Joe Glavina: “You’ve talked previously about how clients are keen to explore new ways to offer flexibility to their staff to help with recruitment and retention. Tell me about that.”

    Shara Pledger: “There will always be a big incentive for organisations to offer those opportunities to their workforce but what we've definitely seen within the last 12 months is probably a greater degree of recognition, specifically, of what it's meant to be outside of European Union, so not having that freedom of movement within mainland Europe any longer but also, how things have developed sort of post-COVID, as well. I think it's quite easy, everybody sort of slotted back into things after lock-down etcetera and sort of thinking that things got back to normal but, obviously, they very much haven’t in certain areas and one of those is very much relating to travel. A lot of organisations and now far happier to arrange international conferences, meetings, whatever they happen to be, in a remote and digital format rather than necessarily sending people all around the world and so I think that while we do still receive a lot of inquiries, and we have a lot of conversations with clients in relation to how they might be able to facilitate that global mobility where it's needed, there is obviously a reaction of being able to save cost, and save time and other resources, where you're now able to have those conversations online.”

    Joe Glavina: “So, finally Shara, what’s your key message to viewers?”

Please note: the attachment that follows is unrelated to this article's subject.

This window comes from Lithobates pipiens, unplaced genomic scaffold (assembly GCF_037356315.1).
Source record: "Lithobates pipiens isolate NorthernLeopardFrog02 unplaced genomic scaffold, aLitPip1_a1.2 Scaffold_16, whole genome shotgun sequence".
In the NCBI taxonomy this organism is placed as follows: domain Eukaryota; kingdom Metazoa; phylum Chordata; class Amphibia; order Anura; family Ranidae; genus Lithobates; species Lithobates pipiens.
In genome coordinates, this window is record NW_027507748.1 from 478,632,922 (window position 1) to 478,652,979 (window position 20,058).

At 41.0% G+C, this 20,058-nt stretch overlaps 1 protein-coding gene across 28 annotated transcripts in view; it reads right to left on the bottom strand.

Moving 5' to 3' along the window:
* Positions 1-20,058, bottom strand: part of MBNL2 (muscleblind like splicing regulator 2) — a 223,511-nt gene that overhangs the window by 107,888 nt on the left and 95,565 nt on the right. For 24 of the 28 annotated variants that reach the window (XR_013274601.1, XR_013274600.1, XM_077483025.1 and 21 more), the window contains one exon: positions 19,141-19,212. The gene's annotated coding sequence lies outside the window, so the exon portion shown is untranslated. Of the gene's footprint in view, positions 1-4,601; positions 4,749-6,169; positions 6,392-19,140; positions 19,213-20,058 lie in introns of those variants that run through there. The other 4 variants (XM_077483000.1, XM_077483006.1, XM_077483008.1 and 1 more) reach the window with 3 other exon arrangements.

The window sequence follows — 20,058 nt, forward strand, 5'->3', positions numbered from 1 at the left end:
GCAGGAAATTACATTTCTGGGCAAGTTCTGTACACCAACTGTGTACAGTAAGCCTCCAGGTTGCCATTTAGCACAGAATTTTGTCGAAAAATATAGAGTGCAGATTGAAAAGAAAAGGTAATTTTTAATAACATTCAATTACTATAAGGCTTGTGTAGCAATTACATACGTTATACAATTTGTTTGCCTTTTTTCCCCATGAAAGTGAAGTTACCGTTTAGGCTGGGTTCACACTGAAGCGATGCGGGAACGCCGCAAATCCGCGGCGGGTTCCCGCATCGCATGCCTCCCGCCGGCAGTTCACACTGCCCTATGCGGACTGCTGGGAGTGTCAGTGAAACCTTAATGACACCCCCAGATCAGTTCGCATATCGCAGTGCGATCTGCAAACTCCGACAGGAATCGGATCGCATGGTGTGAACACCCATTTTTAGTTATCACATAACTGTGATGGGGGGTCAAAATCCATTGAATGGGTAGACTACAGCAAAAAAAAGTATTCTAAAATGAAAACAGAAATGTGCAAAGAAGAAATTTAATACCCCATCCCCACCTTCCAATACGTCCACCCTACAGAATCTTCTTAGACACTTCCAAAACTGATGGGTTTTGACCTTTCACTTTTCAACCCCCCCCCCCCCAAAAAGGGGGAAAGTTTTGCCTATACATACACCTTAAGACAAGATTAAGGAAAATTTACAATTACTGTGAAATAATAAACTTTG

Shara Pledger: “It's really important that organisations across all sectors stay up to date with what's happening with our process of digitization in the UK. So, at the moment we have been operating what was called the electronic visa waiver, and that is now slowly being replaced by Electronic Travel Authorisation. Now, in practical terms, those things look quite different. It's still an online application, it's basically a ‘visa-application-lite’ if you like, so it's a shorter application form, fewer criteria to satisfy, but what it does mean is that it is moving towards this approach of far, far more people needing to have that pre-clearance to enter the UK and at the moment the visa waiver, and now the new Travel Authorisation, has been focused on certain countries who have used both schemes and we're sort of rolling that out increasingly over the course of the early months of this year, but what we'll see probably towards the end of this year, maybe into 2025, is a much wider net of the countries that are included in that electronic Travel Authorisation scheme and this will include countries that up until now have not needed to have any prior clearance to come to the UK for visits. So nationals of the European Union, nationals of Australia, America, Canada, New Zealand, lots and lots of jurisdictions that previously have just arrived at the border without any pre-clearance will need to go through this process. So, it is definitely advisable that organisations remain up to date with what is happening with both the ETA scheme but also some of the other processes that we're bringing in about checks at border, what migrant documents will look like in the UK, all of these things are related and there will be a lot of progress on those during 2024.”

    The Home Office has this month published a useful factsheet providing the latest details on the ETA scheme. It confirms an ETA will costs £10, will permit multiple journeys and is valid for two years or until the holder’s passport expires – whichever is sooner. We’ve put a link to that factsheet in the transcript of this programme for you.

    - Link to UK government factsheet on the ETA scheme